The U.S. First Circut Court of Appeals has upheld an arbitration award against the general contractor and in favor of a subcontractor who left a jobsite prior to completion of its work on a project at the Portsmouth Naval Shipyard in Kittery, Maine. The case was Eastern Seaboard Construction Co, Inc. v. Gray Construction, Inc.
The subcontractor, Eastern Seaboard Construction, Inc. (“Eastern”), was performing site work and encountered changed conditions, which increased the cost of the work and delayed completion of the project. The subcontractor sought extra payment for the changed conditions, which the general contractor, Gray Construction, Inc. (“Gray”), refused to pay after the U.S. government denied its request for extra payment for Eastern’s work.
There was an arbitration provision in the subcontract between Eastern and Gray, and therefore the parties conducted hearings before a single arbitrator of the American Arbitration Association (“AAA”). The arbitrator heard evidence and gave an award to Eastern, which was reduced by the cost incurred by Gray to complete Eastern’s work.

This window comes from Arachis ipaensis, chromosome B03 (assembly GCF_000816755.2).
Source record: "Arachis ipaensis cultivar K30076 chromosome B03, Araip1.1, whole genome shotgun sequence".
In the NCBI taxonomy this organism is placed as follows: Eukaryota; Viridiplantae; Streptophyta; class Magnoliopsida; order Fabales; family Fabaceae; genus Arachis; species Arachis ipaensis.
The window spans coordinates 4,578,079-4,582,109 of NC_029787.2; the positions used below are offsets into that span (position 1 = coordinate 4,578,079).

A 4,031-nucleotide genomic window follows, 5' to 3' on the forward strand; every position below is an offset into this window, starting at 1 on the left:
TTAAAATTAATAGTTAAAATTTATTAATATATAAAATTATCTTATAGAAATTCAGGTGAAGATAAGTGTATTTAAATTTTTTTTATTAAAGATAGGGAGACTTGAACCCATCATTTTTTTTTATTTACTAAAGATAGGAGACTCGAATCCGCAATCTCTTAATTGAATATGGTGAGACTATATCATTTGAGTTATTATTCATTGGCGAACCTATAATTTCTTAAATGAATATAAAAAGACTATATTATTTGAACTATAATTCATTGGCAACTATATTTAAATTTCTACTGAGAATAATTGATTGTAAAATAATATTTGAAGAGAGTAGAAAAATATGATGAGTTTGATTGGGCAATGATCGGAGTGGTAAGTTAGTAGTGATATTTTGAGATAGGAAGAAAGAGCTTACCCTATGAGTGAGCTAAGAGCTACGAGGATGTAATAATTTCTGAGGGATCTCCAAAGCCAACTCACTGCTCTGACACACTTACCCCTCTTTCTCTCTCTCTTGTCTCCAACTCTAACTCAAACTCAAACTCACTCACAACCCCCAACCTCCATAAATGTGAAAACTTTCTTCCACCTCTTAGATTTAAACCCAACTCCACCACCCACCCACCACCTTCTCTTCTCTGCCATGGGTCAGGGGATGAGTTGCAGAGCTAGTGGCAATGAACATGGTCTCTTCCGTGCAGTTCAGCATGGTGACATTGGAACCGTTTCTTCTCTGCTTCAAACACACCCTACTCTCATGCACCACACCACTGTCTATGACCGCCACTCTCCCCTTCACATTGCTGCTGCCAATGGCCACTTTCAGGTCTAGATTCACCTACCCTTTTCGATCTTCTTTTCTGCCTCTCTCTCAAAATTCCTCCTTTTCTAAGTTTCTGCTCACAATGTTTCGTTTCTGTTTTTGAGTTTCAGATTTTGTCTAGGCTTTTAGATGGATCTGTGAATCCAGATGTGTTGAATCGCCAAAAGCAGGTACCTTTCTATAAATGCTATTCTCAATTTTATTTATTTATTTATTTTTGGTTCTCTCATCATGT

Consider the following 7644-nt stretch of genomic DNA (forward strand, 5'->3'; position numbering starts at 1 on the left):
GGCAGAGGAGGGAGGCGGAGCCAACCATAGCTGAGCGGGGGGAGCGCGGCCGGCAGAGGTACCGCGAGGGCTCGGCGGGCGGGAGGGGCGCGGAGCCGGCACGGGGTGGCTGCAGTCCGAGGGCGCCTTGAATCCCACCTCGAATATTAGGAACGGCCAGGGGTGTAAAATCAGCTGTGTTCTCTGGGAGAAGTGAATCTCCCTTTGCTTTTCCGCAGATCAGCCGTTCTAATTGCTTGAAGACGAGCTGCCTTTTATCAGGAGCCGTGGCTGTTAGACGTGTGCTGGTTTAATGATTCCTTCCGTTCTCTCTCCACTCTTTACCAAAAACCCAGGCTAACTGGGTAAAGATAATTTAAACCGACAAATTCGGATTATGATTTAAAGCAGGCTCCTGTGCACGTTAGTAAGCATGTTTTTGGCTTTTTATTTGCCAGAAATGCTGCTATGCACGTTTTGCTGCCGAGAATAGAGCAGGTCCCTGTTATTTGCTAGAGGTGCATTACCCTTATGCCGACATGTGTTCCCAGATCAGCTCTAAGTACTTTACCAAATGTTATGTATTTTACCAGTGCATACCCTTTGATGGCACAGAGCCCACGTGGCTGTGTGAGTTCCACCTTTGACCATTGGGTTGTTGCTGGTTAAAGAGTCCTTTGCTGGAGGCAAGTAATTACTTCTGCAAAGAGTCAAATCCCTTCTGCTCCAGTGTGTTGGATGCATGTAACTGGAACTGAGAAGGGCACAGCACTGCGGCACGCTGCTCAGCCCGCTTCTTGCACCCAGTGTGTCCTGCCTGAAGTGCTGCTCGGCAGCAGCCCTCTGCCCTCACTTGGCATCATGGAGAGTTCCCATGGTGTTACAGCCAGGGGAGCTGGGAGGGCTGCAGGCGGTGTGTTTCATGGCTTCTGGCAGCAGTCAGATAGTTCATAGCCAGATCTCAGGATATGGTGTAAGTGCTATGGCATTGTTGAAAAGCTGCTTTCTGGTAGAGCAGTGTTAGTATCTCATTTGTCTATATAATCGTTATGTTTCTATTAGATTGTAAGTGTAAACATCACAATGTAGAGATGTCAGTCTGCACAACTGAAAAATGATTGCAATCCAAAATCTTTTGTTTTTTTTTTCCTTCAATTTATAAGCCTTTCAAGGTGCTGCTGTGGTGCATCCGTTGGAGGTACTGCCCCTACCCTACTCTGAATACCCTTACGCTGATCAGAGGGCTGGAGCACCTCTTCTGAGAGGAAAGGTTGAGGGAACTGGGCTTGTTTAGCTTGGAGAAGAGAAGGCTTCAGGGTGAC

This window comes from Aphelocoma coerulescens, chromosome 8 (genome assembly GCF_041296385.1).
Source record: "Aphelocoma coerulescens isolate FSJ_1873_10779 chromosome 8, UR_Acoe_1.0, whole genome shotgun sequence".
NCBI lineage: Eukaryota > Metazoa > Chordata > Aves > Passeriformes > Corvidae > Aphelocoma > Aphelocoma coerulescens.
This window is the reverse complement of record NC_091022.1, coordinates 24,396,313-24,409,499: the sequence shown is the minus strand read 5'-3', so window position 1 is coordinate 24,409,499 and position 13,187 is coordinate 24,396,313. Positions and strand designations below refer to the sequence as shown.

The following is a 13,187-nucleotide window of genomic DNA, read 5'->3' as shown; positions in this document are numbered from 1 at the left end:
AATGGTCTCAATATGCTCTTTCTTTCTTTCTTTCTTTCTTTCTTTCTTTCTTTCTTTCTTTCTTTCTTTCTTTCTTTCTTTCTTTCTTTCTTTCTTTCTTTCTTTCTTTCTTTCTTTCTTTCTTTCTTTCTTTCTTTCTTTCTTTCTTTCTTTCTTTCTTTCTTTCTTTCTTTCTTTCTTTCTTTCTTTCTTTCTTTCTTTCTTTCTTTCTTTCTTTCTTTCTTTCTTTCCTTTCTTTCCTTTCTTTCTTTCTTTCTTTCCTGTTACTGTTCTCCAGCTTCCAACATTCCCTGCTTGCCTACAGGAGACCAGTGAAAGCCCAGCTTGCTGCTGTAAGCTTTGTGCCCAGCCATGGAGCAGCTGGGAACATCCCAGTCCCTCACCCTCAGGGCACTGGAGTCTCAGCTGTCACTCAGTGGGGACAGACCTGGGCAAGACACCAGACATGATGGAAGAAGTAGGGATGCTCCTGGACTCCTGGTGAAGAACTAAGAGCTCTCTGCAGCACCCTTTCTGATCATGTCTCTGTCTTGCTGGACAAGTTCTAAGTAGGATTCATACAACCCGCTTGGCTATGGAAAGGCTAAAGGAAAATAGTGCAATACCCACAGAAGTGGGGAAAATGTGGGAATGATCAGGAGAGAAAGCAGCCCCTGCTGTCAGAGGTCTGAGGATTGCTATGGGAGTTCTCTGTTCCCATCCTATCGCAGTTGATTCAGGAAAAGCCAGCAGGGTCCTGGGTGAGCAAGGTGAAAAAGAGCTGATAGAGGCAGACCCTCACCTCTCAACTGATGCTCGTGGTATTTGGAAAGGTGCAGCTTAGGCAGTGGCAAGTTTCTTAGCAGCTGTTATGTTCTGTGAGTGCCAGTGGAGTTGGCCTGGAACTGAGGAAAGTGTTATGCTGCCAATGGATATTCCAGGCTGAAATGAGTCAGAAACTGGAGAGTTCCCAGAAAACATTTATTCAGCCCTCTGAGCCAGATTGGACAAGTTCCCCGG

Eastern then made a request to the arbitrator, pursuant to AAA rules, to amend the award to reflect a credit to Eastern for the unpaid balance of its contract, which was only around $10,000 less than the credit Gray had received for its completion costs. Both parties appealed to the U.S. District Court, where a magistrate judge vacated the amended award, which had given Eastern its credit for the balance remaining on its contract. The U.S. District Court affirmed the magistrate’s decision and Eastern appealed to the 1st Circuit.
The 1st Circuit reviewed the decision de novo and recited the well established principal that arbitration awards are rarely disturbed by reviewing courts, but that there are instances when justice so requires. Here, the issue raised by Eastern was whether the arbitrator had the authority to alter its decision after the award became final.